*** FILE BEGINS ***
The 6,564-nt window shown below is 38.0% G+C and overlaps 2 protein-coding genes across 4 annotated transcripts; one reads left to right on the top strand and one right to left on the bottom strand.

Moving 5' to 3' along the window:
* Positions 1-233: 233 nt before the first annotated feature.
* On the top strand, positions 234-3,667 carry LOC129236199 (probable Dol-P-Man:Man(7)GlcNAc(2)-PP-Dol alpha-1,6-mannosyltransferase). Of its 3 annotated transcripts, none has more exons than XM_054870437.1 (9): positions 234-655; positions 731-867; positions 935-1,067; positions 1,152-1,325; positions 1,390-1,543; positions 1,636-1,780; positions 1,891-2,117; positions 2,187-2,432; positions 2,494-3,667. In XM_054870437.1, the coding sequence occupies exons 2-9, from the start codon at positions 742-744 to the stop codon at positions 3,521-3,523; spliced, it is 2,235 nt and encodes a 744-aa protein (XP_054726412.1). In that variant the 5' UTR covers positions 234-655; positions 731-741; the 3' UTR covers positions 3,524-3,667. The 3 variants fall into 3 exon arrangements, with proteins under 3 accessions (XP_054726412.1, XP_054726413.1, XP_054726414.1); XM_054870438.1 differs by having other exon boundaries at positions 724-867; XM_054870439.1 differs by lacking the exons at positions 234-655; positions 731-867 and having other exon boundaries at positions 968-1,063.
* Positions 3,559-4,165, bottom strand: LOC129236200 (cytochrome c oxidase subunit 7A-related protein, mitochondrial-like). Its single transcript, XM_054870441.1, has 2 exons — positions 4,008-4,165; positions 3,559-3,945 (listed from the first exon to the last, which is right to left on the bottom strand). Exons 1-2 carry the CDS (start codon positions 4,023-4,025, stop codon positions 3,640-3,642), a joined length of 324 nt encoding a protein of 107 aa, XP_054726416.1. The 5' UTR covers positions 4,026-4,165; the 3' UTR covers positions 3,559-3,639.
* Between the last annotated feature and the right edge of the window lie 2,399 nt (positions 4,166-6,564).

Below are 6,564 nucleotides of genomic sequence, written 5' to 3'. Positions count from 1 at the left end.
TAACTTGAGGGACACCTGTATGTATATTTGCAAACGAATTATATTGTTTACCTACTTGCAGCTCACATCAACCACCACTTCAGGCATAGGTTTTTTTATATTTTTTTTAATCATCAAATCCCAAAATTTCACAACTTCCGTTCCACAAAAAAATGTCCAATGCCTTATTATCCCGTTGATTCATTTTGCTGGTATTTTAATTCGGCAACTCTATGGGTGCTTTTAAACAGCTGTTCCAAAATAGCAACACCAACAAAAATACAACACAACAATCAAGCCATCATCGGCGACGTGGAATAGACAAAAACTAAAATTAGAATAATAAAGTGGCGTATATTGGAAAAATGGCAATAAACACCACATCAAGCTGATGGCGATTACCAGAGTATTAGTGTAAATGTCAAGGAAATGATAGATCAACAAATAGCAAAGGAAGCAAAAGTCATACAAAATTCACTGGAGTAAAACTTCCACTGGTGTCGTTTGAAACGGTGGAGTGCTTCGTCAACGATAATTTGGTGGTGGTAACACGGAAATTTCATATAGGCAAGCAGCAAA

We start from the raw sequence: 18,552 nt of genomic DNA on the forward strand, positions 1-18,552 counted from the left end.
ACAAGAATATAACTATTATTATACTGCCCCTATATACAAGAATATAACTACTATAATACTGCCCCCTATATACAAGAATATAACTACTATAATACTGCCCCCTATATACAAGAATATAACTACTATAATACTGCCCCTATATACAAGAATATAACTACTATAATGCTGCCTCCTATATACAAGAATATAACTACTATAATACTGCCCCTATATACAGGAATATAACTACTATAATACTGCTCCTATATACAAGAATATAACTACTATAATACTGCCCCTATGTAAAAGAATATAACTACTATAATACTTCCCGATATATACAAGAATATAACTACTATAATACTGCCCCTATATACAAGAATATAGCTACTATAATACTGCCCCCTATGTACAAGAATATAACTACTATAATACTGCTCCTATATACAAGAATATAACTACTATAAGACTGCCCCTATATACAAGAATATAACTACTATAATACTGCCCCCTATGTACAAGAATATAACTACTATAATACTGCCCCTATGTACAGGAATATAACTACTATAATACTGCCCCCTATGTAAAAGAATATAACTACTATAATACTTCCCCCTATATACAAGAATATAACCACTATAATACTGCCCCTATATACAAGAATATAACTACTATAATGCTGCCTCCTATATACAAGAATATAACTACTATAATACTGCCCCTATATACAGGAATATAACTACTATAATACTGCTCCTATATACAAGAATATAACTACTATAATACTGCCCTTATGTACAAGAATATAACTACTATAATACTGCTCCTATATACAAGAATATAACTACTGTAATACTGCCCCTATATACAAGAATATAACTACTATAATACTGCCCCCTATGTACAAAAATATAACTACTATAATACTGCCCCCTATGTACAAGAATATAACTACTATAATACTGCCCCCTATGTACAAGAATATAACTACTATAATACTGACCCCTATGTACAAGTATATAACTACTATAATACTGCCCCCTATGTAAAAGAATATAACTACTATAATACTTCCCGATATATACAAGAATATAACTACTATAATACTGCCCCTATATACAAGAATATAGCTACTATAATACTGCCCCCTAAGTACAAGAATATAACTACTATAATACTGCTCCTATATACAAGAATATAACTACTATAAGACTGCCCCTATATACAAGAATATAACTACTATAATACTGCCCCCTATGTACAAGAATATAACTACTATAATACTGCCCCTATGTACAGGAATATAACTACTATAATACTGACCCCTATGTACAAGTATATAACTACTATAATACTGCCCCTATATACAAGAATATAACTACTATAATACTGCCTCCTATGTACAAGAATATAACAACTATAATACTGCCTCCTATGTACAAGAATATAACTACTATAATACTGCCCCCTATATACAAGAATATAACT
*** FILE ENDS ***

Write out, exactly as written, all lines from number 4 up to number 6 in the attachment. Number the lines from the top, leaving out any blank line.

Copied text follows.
* On the top strand, positions 234-3,667 carry LOC129236199 (probable Dol-P-Man:Man(7)GlcNAc(2)-PP-Dol alpha-1,6-mannosyltransferase). Of its 3 annotated transcripts, none has more exons than XM_054870437.1 (9): positions 234-655; positions 731-867; positions 935-1,067; positions 1,152-1,325; positions 1,390-1,543; positions 1,636-1,780; positions 1,891-2,117; positions 2,187-2,432; positions 2,494-3,667. In XM_054870437.1, the coding sequence occupies exons 2-9, from the start codon at positions 742-744 to the stop codon at positions 3,521-3,523; spliced, it is 2,235 nt and encodes a 744-aa protein (XP_054726412.1). In that variant the 5' UTR covers positions 234-655; positions 731-741; the 3' UTR covers positions 3,524-3,667. The 3 variants fall into 3 exon arrangements, with proteins under 3 accessions (XP_054726412.1, XP_054726413.1, XP_054726414.1); XM_054870438.1 differs by having other exon boundaries at positions 724-867; XM_054870439.1 differs by lacking the exons at positions 234-655; positions 731-867 and having other exon boundaries at positions 968-1,063.
* Positions 3,559-4,165, bottom strand: LOC129236200 (cytochrome c oxidase subunit 7A-related protein, mitochondrial-like). Its single transcript, XM_054870441.1, has 2 exons — positions 4,008-4,165; positions 3,559-3,945 (listed from the first exon to the last, which is right to left on the bottom strand). Exons 1-2 carry the CDS (start codon positions 4,023-4,025, stop codon positions 3,640-3,642), a joined length of 324 nt encoding a protein of 107 aa, XP_054726416.1. The 5' UTR covers positions 4,026-4,165; the 3' UTR covers positions 3,559-3,639.
* Between the last annotated feature and the right edge of the window lie 2,399 nt (positions 4,166-6,564).